Looking to cool off? Don’t just jump in the pool
Summertime is the time for people to gather at the pool. Whether it’s the local public facility with the kids or the swanky hotel pool with cabanas, bottle service, and beautiful people by the dozens, a quick dip in the pool is a great way to beat the heat. Unfortunately, most people don’t realize that public pools and hot tubs can be a breeding ground for infections and outbreaks. Read on for reasons why you shouldn’t just jump in the pool to cool off.
Chlorine Can’t Cure Everything
While it’s easy to feel safer when the smell of chlorine permeates the air near a public swimming pool, that doesn’t mean it’s free of contaminants for pathogens. Most outbreaks occur at hotel pools and hot tubs during the summer.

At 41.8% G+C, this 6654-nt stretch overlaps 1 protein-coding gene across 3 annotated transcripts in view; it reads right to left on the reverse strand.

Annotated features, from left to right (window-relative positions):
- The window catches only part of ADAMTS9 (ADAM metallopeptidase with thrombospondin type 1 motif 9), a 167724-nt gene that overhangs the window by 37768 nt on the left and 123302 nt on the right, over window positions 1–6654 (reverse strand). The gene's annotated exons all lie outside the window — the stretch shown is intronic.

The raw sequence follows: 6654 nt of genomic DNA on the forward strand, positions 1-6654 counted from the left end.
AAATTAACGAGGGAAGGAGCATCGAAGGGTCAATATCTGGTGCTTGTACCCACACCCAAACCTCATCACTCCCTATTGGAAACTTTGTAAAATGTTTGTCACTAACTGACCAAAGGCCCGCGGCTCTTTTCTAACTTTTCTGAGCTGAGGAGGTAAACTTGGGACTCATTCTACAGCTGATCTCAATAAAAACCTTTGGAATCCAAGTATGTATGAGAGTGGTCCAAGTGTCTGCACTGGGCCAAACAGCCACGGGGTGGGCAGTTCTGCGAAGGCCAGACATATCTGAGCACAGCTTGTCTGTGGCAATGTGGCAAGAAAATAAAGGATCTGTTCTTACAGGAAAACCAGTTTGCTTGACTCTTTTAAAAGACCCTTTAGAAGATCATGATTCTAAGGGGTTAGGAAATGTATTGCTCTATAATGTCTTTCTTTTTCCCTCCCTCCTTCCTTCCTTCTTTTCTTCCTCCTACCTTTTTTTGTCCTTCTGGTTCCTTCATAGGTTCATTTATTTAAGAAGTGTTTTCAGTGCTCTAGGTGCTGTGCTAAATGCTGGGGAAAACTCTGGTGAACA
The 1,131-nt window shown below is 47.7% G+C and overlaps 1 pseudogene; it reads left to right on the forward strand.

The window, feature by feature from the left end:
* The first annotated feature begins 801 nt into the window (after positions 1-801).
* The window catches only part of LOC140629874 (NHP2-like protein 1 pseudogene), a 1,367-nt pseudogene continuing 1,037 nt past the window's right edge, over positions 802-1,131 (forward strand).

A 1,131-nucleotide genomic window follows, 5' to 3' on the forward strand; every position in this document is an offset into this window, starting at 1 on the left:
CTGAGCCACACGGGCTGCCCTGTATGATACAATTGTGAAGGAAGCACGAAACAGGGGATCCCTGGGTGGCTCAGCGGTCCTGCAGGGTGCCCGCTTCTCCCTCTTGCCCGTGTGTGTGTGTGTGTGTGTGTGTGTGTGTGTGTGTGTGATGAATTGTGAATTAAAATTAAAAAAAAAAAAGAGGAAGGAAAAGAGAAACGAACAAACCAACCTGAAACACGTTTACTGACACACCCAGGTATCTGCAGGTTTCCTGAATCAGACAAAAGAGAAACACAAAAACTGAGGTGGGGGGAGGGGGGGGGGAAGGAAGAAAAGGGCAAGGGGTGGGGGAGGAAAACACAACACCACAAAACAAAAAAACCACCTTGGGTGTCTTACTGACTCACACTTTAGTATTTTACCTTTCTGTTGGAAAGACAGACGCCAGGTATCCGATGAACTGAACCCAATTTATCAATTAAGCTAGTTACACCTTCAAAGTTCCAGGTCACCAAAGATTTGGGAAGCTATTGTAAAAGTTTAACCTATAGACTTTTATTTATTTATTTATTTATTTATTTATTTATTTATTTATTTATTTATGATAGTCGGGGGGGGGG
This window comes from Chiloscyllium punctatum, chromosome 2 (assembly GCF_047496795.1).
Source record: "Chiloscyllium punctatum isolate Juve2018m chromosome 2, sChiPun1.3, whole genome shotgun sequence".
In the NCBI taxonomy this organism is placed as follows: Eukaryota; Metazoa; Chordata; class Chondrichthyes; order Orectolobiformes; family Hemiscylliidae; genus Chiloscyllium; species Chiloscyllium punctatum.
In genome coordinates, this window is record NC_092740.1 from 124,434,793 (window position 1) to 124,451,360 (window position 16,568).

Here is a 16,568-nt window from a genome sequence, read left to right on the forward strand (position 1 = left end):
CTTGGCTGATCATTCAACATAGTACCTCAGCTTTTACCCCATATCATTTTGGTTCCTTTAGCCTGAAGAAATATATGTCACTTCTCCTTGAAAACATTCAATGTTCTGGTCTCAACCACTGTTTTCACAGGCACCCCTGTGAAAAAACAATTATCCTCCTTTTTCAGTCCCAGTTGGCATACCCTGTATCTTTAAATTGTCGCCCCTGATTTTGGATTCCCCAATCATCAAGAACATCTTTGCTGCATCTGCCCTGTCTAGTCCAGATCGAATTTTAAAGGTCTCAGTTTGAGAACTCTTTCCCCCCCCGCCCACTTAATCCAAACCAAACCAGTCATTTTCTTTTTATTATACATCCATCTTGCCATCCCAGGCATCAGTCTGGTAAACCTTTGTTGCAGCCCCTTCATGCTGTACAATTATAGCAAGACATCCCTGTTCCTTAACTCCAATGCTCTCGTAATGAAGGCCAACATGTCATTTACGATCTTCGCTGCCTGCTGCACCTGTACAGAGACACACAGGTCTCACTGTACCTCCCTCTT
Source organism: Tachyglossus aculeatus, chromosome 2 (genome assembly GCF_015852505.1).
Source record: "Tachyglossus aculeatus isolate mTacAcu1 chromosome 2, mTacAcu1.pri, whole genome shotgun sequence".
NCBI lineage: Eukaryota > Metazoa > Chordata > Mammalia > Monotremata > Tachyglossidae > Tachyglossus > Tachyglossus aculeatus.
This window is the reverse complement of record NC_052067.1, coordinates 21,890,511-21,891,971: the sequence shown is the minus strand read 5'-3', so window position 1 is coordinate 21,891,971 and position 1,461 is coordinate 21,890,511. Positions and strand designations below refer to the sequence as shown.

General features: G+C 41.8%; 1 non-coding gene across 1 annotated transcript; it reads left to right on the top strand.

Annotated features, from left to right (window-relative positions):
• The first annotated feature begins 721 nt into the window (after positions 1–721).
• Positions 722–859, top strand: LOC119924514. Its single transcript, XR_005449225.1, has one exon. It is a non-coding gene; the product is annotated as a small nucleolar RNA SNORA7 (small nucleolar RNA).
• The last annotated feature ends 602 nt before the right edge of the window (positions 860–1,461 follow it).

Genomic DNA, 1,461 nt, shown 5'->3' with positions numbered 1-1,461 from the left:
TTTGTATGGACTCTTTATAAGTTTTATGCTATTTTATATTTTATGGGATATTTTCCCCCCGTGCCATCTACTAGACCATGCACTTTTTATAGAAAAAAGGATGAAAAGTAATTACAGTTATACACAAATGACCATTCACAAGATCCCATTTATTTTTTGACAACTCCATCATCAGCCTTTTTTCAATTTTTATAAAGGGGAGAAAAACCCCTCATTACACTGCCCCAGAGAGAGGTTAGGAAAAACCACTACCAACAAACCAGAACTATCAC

Some parasites such as Cryptosporidium can survive for over a week in chlorinated water. Anyone who swims in that pool risks being infected; about 80% of all pool-related illnesses was from Cryptosporidium.
Not All Backsides Wait
The Centers For Disease Control and Prevention (CDC) recommends that anyone that has had diarrhea should wait at least two weeks before entering a public pool or hot tub. Unfortunately, not everyone heeds this advice.
Even if they’re feeling better, their intestines will still be shedding Cryptosporidium, which means these disease-inducing parasites could easily infect you if they’re in the water while you are.
Pool Cleaners Aren’t Always Reliable
So if it seems like the pool has been properly treated with chlorine and if nobody who’s been sick lately is in the pool, you should be safe, right? Wrong. Pool maintenance can be a tricky thing, with some hotels neglecting this important service.
Other times, pool cleaning can be regularly done, but not be enough at any given time. The CDC even recommends that hotel guests bring their own water testing strips so they can check out the chlorine level and pH.